Growing up, I have always felt trapped between two worlds. I identify as a proud Black Haitian American man, but growing up in the U.S I have always been forced to accept the African-American identity. There is nothing wrong with identifying as African-American. In fact, the only difference between Haitians, Haitian-Americans and African-Americans is only a boat stop. As the child of two Haitian immigrants born in a foreign land though, one cannot help but proudly identify with the culture of their roots while at the same time assimilating onto the culture they were forced to believe they were born into. I used to think this feeling of confusion was a curse, but I now view it as a blessing because it freed me from the “Dangers of a Single Story” as Chimamanda Ngozi Adichie so adequately puts it in her TED Talk:
It is as if one culture filled with backgrounds and traditions become completely erased from the spectrum of history.
As an individual with multiple identities, this erasure of our background and history through the assumed assimilation of our two experiences hinder us at a young age from any potential of fully understanding our past to get a deeper understanding of oneself. The Akan in Ghana call this process Sankofa; to go back and fetch in order to move forward for a more prosperous future. This alone hinders people from a young age. There is a direct correlation between knowing one’s true history and background to the life trajectory of individuals. In Silencing the Past, Michel-Rolph Trouillot “examines the suppression of the role of Africans in the Haitian Revolution to demonstrate how power silences certain voices from history.” I unknowingly experienced this exact suppression first hand in the classroom.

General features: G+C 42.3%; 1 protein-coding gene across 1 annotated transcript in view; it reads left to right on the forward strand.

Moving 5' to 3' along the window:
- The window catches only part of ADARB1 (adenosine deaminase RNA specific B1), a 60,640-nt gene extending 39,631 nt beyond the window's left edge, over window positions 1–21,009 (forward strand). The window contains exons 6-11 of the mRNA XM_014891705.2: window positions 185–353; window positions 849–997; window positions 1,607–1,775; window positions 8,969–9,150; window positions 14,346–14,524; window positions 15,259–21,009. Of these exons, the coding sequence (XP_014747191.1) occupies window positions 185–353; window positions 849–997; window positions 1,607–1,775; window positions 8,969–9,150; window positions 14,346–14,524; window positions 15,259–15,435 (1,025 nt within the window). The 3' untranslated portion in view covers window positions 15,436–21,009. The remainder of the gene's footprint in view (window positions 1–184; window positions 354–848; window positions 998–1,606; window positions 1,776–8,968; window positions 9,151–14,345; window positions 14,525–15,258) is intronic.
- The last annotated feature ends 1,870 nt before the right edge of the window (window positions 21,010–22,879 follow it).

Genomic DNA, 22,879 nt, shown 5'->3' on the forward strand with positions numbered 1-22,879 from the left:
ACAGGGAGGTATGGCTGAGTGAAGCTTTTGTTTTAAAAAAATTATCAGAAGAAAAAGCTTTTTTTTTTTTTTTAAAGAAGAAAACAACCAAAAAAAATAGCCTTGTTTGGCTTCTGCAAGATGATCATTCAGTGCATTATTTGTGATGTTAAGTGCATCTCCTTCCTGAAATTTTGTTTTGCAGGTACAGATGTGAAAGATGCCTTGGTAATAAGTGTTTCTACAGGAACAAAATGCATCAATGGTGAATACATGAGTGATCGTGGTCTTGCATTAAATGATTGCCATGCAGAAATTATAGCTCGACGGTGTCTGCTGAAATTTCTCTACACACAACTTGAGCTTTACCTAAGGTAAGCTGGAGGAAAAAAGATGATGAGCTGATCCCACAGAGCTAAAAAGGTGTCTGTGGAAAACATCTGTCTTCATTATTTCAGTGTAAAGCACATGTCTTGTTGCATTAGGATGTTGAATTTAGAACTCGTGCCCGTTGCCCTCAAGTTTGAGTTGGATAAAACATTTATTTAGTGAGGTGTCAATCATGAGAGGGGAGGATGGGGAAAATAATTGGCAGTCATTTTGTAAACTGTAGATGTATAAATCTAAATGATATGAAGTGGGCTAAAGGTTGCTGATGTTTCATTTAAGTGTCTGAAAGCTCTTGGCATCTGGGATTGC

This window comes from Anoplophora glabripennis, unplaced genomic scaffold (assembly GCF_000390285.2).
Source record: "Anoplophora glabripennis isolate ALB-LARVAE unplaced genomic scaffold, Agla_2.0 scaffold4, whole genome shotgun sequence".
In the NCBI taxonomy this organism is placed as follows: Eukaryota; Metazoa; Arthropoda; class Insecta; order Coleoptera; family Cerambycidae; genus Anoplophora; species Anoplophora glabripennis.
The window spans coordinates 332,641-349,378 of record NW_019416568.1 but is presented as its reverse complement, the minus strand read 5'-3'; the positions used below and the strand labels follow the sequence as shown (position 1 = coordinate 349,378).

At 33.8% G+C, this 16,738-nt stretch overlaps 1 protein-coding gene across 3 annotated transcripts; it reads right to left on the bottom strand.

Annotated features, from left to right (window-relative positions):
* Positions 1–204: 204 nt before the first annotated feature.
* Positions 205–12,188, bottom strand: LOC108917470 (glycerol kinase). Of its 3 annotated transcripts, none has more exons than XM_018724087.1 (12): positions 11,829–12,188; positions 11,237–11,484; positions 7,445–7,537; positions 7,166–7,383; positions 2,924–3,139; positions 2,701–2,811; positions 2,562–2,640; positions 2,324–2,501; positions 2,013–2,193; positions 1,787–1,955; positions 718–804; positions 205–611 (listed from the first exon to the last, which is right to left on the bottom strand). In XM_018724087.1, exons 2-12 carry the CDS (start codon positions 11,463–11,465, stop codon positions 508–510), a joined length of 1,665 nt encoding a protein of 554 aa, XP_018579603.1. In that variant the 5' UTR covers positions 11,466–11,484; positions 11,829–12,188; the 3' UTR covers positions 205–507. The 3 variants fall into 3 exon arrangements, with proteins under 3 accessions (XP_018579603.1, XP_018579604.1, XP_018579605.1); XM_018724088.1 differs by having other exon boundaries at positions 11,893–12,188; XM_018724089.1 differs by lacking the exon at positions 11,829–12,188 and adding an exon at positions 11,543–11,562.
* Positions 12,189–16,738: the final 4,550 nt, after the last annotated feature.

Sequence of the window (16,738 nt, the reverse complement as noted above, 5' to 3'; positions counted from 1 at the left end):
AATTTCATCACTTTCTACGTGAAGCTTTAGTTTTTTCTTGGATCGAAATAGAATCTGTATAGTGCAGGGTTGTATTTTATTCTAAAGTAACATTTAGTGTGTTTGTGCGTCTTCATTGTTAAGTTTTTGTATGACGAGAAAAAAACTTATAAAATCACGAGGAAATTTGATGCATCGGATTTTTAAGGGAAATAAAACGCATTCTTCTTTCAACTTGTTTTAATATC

As a young Haitian-American growing up, at home I was Haitian, and at school I was African-American or “Black-American” as my pops would so often say.
At school I was taught that my ancestors identified with being African-American and that I was the descendant of slaves in the U.S. who bravely fought for racial equality, which the privileged believe equates to a present notion that color blindness is an acceptable remedy [amnesia] to the existence and severity of chattel slavery, 3/5, and Jim Crow in the U.S.
At home I was taught that my ancestors were great revolutionaries who started and won a slave revolt against colonial powers that led to the establishment of the first Black Republic of the Western Hemisphere in 1804.
At school I was taught that my Haitian ancestors, African & Caribbean brethren were poor, “third-world”, uncivilized and destitute. At home, I saw first-hand the power and education emitted from my family.
At home I witnessed the self-confidence and intellect radiating from the words, lifestyle and actions in my immediate family.
At school, I was taught that my ancestral line began in enslavement while my Caucasian classmates were taught of the explorers, kings, queens, popes, inventors and scholars who colonized and “created” the world we see before us today.
At home, I felt pride for having a culture, understanding a different language, and felt like I mattered, somehow.